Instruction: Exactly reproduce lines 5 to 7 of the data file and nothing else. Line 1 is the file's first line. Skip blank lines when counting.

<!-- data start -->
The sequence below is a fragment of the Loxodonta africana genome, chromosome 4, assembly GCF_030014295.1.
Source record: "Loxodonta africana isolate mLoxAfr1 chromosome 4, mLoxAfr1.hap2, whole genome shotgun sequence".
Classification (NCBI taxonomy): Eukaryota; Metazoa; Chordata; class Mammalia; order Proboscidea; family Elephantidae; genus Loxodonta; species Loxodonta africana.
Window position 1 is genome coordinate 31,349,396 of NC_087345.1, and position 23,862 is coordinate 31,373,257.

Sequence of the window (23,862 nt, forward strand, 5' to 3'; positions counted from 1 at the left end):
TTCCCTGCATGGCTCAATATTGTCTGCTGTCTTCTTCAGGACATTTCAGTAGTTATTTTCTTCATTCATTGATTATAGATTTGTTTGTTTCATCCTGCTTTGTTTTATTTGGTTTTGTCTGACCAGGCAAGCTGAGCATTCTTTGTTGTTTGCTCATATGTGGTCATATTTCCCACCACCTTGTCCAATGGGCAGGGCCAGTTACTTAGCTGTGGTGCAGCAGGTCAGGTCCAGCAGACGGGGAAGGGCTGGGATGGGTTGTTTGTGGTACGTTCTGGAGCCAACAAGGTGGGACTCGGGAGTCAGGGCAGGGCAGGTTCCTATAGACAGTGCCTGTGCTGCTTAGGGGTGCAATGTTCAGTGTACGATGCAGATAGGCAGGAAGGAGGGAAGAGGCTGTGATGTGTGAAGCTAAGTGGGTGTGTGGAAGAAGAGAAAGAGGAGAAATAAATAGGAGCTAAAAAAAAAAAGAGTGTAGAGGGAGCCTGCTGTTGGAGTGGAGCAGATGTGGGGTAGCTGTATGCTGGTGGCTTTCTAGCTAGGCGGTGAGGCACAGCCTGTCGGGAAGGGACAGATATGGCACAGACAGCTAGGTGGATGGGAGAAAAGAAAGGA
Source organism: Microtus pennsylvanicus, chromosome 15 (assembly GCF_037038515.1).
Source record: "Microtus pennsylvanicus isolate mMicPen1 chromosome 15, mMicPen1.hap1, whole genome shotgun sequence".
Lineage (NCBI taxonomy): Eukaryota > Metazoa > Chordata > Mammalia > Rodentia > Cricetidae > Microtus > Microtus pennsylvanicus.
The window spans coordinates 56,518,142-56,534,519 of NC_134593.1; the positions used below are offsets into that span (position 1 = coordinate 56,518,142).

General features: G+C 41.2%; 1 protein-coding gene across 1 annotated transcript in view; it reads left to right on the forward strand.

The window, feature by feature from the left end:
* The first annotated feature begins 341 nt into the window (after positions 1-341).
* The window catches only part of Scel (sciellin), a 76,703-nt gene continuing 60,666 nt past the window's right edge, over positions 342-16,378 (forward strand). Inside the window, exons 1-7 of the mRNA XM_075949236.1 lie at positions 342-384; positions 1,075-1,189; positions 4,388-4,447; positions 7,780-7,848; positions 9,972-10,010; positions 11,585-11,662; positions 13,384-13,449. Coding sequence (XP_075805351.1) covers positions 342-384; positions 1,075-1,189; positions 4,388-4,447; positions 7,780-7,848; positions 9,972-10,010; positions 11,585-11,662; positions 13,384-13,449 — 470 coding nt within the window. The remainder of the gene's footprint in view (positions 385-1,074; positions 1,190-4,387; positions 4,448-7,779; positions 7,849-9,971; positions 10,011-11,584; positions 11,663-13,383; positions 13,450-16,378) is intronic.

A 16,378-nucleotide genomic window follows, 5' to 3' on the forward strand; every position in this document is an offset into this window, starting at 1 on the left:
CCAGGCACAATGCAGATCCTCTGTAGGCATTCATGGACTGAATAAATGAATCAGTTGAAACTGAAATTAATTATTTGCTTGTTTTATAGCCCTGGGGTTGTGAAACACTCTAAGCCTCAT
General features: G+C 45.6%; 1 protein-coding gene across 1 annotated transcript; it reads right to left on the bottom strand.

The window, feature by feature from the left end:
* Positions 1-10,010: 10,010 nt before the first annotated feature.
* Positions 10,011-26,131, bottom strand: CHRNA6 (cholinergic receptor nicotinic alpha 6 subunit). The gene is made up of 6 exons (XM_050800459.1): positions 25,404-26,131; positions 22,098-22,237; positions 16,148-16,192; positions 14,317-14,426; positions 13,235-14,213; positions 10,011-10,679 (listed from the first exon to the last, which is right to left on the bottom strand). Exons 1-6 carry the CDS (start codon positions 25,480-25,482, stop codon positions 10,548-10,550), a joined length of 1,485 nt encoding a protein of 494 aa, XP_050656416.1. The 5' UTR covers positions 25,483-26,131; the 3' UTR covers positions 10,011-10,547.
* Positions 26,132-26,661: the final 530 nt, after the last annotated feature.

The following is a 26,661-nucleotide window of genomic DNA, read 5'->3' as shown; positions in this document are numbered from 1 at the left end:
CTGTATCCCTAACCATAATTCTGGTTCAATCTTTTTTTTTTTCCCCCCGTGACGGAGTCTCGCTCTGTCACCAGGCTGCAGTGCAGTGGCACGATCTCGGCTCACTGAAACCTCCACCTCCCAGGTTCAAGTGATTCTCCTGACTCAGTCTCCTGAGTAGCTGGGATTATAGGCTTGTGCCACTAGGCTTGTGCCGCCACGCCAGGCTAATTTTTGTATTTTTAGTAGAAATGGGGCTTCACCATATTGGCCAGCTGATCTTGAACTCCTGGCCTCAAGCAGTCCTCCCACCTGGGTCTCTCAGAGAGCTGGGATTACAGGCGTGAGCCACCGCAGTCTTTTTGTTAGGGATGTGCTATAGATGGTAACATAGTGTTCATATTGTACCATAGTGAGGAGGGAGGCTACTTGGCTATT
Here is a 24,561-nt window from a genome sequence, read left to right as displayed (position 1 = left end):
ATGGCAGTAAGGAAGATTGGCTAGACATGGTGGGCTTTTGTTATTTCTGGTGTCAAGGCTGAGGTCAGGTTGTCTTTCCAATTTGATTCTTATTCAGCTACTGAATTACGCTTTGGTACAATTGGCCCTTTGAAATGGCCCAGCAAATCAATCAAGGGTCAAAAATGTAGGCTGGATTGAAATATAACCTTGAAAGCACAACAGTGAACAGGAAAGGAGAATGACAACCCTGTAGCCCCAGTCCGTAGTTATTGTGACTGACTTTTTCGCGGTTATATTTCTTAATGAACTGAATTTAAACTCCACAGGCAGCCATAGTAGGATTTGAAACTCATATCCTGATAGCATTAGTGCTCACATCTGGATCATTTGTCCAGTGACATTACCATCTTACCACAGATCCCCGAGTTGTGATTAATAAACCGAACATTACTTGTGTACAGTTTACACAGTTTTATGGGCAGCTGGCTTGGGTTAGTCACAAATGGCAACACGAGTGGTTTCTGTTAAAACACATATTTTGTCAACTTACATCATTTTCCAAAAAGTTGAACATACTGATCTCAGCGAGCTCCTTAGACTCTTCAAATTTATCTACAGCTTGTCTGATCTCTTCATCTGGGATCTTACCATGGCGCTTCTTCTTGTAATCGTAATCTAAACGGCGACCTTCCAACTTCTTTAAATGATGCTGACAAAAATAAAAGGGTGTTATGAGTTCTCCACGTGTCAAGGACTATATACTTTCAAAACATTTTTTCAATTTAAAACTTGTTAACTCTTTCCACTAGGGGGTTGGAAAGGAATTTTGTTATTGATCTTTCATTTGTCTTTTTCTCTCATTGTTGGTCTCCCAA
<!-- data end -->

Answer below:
Sequence of the window (23,862 nt, forward strand, 5' to 3'; positions counted from 1 at the left end):
TTCCCTGCATGGCTCAATATTGTCTGCTGTCTTCTTCAGGACATTTCAGTAGTTATTTTCTTCATTCATTGATTATAGATTTGTTTGTTTCATCCTGCTTTGTTTTATTTGGTTTTGTCTGACCAGGCAAGCTGAGCATTCTTTGTTGTTTGCTCATATGTGGTCATATTTCCCACCACCTTGTCCAATGGGCAGGGCCAGTTACTTAGCTGTGGTGCAGCAGGTCAGGTCCAGCAGACGGGGAAGGGCTGGGATGGGTTGTTTGTGGTACGTTCTGGAGCCAACAAGGTGGGACTCGGGAGTCAGGGCAGGGCAGGTTCCTATAGACAGTGCCTGTGCTGCTTAGGGGTGCAATGTTCAGTGTACGATGCAGATAGGCAGGAAGGAGGGAAGAGGCTGTGATGTGTGAAGCTAAGTGGGTGTGTGGAAGAAGAGAAAGAGGAGAAATAAATAGGAGCTAAAAAAAAAAAGAGTGTAGAGGGAGCCTGCTGTTGGAGTGGAGCAGATGTGGGGTAGCTGTATGCTGGTGGCTTTCTAGCTAGGCGGTGAGGCACAGCCTGTCGGGAAGGGACAGATATGGCACAGACAGCTAGGTGGATGGGAGAAAAGAAAGGA
Source organism: Microtus pennsylvanicus, chromosome 15 (assembly GCF_037038515.1).